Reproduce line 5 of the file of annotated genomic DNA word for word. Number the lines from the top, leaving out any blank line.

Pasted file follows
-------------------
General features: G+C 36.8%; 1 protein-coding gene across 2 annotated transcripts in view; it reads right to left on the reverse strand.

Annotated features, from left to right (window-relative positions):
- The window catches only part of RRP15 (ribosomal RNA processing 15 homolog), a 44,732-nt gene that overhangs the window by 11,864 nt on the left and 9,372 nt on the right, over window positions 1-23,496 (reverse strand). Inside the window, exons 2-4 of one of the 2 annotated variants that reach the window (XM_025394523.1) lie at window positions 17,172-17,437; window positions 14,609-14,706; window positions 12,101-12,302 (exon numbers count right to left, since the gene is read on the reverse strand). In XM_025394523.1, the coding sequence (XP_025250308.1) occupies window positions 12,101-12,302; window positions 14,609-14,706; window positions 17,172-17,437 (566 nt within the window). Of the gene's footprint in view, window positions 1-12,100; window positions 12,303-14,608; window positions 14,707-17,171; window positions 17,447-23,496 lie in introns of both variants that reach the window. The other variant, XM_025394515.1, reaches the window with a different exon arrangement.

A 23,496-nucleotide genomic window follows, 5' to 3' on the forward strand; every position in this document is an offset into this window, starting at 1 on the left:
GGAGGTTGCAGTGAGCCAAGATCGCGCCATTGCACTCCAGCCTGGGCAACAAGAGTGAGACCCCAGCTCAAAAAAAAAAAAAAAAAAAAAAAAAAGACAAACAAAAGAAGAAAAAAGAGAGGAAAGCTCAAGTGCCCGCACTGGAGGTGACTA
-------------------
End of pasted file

GGAGGTTGCAGTGAGCCAAGATCGCGCCATTGCACTCCAGCCTGGGCAACAAGAGTGAGACCCCAGCTCAAAAAAAAAAAAAAAAAAAAAAAAAAGACAAACAAAAGAAGAAAAAAGAGAGGAAAGCTCAAGTGCCCGCACTGGAGGTGACTA